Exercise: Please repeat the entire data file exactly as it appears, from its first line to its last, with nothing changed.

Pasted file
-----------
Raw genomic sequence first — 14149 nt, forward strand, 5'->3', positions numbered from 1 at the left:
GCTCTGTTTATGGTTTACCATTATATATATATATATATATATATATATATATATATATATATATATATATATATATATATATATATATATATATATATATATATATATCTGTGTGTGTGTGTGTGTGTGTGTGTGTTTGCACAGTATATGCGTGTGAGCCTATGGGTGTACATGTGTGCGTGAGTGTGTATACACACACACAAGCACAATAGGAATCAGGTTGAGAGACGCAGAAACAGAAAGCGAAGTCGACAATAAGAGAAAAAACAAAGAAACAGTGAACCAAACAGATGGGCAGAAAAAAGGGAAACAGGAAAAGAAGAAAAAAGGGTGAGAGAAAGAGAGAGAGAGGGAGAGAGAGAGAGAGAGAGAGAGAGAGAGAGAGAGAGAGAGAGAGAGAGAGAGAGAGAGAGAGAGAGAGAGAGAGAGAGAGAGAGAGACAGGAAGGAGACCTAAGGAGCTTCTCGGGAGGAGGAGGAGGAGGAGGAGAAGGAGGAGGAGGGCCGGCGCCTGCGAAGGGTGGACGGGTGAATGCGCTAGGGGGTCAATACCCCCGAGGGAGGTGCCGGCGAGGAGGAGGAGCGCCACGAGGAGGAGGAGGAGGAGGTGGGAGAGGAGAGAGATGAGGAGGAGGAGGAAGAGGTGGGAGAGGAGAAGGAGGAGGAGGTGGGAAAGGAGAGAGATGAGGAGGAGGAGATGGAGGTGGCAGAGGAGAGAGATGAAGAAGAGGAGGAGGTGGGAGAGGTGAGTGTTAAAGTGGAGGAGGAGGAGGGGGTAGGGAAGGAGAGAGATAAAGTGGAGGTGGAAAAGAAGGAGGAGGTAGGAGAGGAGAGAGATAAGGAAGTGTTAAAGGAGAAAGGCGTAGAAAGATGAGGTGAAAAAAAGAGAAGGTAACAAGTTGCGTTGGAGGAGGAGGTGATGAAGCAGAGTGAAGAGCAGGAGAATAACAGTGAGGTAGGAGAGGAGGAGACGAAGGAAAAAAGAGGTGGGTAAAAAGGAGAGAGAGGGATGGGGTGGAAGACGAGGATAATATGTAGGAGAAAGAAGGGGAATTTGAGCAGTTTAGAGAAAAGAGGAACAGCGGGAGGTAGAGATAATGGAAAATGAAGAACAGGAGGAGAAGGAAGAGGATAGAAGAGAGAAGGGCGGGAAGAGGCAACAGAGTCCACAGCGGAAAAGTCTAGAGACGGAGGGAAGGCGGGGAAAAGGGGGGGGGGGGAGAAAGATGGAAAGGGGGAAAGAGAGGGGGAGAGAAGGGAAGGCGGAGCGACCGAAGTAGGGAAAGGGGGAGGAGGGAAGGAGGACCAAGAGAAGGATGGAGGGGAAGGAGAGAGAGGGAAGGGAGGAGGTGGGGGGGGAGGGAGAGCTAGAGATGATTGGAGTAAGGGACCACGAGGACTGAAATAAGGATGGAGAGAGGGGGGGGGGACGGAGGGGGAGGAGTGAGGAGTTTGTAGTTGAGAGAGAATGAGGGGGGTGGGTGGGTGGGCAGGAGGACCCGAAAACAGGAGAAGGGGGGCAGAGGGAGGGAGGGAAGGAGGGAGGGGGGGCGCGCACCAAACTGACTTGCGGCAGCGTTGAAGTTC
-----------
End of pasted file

Raw genomic sequence first — 14149 nt, forward strand, 5'->3', positions numbered from 1 at the left:
GCTCTGTTTATGGTTTACCATTATATATATATATATATATATATATATATATATATATATATATATATATATATATATATATATATATATATATATATATATATATATCTGTGTGTGTGTGTGTGTGTGTGTGTGTTTGCACAGTATATGCGTGTGAGCCTATGGGTGTACATGTGTGCGTGAGTGTGTATACACACACACAAGCACAATAGGAATCAGGTTGAGAGACGCAGAAACAGAAAGCGAAGTCGACAATAAGAGAAAAAACAAAGAAACAGTGAACCAAACAGATGGGCAGAAAAAAGGGAAACAGGAAAAGAAGAAAAAAGGGTGAGAGAAAGAGAGAGAGAGGGAGAGAGAGAGAGAGAGAGAGAGAGAGAGAGAGAGAGAGAGAGAGAGAGAGAGAGAGAGAGAGAGAGAGAGAGAGAGAGAGAGAGAGACAGGAAGGAGACCTAAGGAGCTTCTCGGGAGGAGGAGGAGGAGGAGGAGAAGGAGGAGGAGGGCCGGCGCCTGCGAAGGGTGGACGGGTGAATGCGCTAGGGGGTCAATACCCCCGAGGGAGGTGCCGGCGAGGAGGAGGAGCGCCACGAGGAGGAGGAGGAGGAGGTGGGAGAGGAGAGAGATGAGGAGGAGGAGGAAGAGGTGGGAGAGGAGAAGGAGGAGGAGGTGGGAAAGGAGAGAGATGAGGAGGAGGAGATGGAGGTGGCAGAGGAGAGAGATGAAGAAGAGGAGGAGGTGGGAGAGGTGAGTGTTAAAGTGGAGGAGGAGGAGGGGGTAGGGAAGGAGAGAGATAAAGTGGAGGTGGAAAAGAAGGAGGAGGTAGGAGAGGAGAGAGATAAGGAAGTGTTAAAGGAGAAAGGCGTAGAAAGATGAGGTGAAAAAAAGAGAAGGTAACAAGTTGCGTTGGAGGAGGAGGTGATGAAGCAGAGTGAAGAGCAGGAGAATAACAGTGAGGTAGGAGAGGAGGAGACGAAGGAAAAAAGAGGTGGGTAAAAAGGAGAGAGAGGGATGGGGTGGAAGACGAGGATAATATGTAGGAGAAAGAAGGGGAATTTGAGCAGTTTAGAGAAAAGAGGAACAGCGGGAGGTAGAGATAATGGAAAATGAAGAACAGGAGGAGAAGGAAGAGGATAGAAGAGAGAAGGGCGGGAAGAGGCAACAGAGTCCACAGCGGAAAAGTCTAGAGACGGAGGGAAGGCGGGGAAAAGGGGGGGGGGGGAGAAAGATGGAAAGGGGGAAAGAGAGGGGGAGAGAAGGGAAGGCGGAGCGACCGAAGTAGGGAAAGGGGGAGGAGGGAAGGAGGACCAAGAGAAGGATGGAGGGGAAGGAGAGAGAGGGAAGGGAGGAGGTGGGGGGGGAGGGAGAGCTAGAGATGATTGGAGTAAGGGACCACGAGGACTGAAATAAGGATGGAGAGAGGGGGGGGGGACGGAGGGGGAGGAGTGAGGAGTTTGTAGTTGAGAGAGAATGAGGGGGGTGGGTGGGTGGGCAGGAGGACCCGAAAACAGGAGAAGGGGGGCAGAGGGAGGGAGGGAAGGAGGGAGGGGGGGCGCGCACCAAACTGACTTGCGGCAGCGTTGAAGTTC